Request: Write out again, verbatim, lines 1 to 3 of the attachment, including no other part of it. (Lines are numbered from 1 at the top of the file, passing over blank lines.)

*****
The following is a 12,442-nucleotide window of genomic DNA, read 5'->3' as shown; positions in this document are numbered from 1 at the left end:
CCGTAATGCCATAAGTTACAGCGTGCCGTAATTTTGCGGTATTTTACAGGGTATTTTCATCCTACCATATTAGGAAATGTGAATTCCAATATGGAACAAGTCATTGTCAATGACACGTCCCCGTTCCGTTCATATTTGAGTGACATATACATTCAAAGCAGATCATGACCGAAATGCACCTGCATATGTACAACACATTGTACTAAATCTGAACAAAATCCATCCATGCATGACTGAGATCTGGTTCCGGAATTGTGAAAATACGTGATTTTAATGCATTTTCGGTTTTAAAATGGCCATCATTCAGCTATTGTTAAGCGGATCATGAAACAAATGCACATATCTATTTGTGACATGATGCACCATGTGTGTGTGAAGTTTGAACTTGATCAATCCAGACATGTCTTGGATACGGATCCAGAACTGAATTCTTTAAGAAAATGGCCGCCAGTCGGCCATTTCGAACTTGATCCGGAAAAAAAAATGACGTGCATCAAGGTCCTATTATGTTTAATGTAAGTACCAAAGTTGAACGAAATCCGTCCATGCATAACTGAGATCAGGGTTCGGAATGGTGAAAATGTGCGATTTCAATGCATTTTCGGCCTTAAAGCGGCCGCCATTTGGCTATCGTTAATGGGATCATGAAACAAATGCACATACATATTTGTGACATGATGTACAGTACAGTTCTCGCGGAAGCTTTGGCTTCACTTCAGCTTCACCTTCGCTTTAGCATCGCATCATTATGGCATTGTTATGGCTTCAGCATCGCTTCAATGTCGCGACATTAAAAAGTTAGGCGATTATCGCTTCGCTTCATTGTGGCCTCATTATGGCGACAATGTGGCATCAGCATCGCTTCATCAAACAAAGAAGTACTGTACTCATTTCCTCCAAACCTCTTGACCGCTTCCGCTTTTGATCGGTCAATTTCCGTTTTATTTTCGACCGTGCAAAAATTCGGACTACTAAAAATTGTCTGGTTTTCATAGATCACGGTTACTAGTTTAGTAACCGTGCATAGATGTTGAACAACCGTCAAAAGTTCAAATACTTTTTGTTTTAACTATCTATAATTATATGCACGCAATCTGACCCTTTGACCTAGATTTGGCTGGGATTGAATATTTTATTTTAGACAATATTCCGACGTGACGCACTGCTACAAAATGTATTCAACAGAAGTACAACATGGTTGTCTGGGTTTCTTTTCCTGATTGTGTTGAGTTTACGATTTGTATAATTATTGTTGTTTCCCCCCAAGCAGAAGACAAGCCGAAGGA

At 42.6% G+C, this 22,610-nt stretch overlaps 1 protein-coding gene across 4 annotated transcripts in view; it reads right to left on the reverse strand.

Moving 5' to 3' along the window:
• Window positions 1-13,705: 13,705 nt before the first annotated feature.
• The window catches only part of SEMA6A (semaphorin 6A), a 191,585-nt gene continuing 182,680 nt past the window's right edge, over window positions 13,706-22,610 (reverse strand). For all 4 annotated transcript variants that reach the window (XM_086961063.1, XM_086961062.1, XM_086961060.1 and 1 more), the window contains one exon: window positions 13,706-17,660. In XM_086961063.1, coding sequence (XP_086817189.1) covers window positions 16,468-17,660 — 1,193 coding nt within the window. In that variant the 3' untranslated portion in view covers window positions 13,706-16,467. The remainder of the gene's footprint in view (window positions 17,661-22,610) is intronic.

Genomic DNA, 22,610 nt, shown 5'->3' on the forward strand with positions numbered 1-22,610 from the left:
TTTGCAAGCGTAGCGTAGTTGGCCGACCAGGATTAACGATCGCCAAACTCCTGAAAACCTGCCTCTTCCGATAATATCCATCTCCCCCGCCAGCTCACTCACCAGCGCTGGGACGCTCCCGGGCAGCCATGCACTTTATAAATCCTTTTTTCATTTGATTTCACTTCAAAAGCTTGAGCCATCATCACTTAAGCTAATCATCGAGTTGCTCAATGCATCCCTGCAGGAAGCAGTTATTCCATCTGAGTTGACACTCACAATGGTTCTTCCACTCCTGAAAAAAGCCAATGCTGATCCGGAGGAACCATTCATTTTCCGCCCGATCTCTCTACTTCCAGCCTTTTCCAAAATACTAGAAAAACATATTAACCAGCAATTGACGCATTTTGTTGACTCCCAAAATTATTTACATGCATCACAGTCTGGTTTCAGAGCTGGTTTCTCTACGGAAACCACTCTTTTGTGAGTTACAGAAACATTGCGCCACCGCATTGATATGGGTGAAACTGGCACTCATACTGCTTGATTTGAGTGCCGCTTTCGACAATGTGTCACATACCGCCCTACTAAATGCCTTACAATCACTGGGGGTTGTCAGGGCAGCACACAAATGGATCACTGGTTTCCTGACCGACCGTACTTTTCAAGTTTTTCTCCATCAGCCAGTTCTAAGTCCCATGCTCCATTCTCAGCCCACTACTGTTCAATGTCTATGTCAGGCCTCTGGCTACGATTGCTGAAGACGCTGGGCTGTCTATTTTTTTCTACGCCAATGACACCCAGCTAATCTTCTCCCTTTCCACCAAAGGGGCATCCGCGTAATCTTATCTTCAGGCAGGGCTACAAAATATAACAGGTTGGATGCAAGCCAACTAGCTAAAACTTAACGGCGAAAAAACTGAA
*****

The following is a 12,442-nucleotide window of genomic DNA, read 5'->3' as shown; positions in this document are numbered from 1 at the left end:
CCGTAATGCCATAAGTTACAGCGTGCCGTAATTTTGCGGTATTTTACAGGGTATTTTCATCCTACCATATTAGGAAATGTGAATTCCAATATGGAACAAGTCATTGTCAATGACACGTCCCCGTTCCGTTCATATTTGAGTGACATATACATTCAAAGCAGATCATGACCGAAATGCACCTGCATATGTACAACACATTGTACTAAATCTGAACAAAATCCATCCATGCATGACTGAGATCTGGTTCCGGAATTGTGAAAATACGTGATTTTAATGCATTTTCGGTTTTAAAATGGCCATCATTCAGCTATTGTTAAGCGGATCATGAAACAAATGCACATATCTATTTGTGACATGATGCACCATGTGTGTGTGAAGTTTGAACTTGATCAATCCAGACATGTCTTGGATACGGATCCAGAACTGAATTCTTTAAGAAAATGGCCGCCAGTCGGCCATTTCGAACTTGATCCGGAAAAAAAAATGACGTGCATCAAGGTCCTATTATGTTTAATGTAAGTACCAAAGTTGAACGAAATCCGTCCATGCATAACTGAGATCAGGGTTCGGAATGGTGAAAATGTGCGATTTCAATGCATTTTCGGCCTTAAAGCGGCCGCCATTTGGCTATCGTTAATGGGATCATGAAACAAATGCACATACATATTTGTGACATGATGTACAGTACAGTTCTCGCGGAAGCTTTGGCTTCACTTCAGCTTCACCTTCGCTTTAGCATCGCATCATTATGGCATTGTTATGGCTTCAGCATCGCTTCAATGTCGCGACATTAAAAAGTTAGGCGATTATCGCTTCGCTTCATTGTGGCCTCATTATGGCGACAATGTGGCATCAGCATCGCTTCATCAAACAAAGAAGTACTGTACTCATTTCCTCCAAACCTCTTGACCGCTTCCGCTTTTGATCGGTCAATTTCCGTTTTATTTTCGACCGTGCAAAAATTCGGACTACTAAAAATTGTCTGGTTTTCATAGATCACGGTTACTAGTTTAGTAACCGTGCATAGATGTTGAACAACCGTCAAAAGTTCAAATACTTTTTGTTTTAACTATCTATAATTATATGCACGCAATCTGACCCTTTGACCTAGATTTGGCTGGGATTGAATATTTTATTTTAGACAATATTCCGACGTGACGCACTGCTACAAAATGTATTCAACAGAAGTACAACATGGTTGTCTGGGTTTCTTTTCCTGATTGTGTTGAGTTTACGATTTGTATAATTATTGTTGTTTCCCCCCAAGCAGAAGACAAGCCGAAGGA

At 42.6% G+C, this 22,610-nt stretch overlaps 1 protein-coding gene across 4 annotated transcripts in view; it reads right to left on the reverse strand.